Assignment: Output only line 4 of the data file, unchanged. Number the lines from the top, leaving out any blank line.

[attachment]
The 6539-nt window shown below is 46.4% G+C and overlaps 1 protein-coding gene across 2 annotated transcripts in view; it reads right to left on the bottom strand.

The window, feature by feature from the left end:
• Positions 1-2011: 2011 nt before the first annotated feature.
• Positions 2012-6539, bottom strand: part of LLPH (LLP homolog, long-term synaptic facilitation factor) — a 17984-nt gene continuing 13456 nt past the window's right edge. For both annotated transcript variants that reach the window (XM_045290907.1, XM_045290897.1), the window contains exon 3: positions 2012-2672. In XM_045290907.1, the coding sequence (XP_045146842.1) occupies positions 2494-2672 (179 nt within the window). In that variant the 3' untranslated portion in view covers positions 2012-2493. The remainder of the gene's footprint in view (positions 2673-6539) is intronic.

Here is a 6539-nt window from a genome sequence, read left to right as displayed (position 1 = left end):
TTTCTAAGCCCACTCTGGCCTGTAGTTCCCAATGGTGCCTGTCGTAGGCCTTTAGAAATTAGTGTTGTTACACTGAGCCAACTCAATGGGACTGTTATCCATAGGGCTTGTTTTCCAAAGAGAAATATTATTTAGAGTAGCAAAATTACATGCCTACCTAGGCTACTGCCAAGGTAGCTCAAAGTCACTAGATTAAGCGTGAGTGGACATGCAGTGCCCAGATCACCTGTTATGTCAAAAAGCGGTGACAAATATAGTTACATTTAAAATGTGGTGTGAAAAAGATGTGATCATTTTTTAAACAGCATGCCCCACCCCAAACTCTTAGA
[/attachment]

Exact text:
• Positions 2012-6539, bottom strand: part of LLPH (LLP homolog, long-term synaptic facilitation factor) — a 17984-nt gene continuing 13456 nt past the window's right edge. For both annotated transcript variants that reach the window (XM_045290907.1, XM_045290897.1), the window contains exon 3: positions 2012-2672. In XM_045290907.1, the coding sequence (XP_045146842.1) occupies positions 2494-2672 (179 nt within the window). In that variant the 3' untranslated portion in view covers positions 2012-2493. The remainder of the gene's footprint in view (positions 2673-6539) is intronic.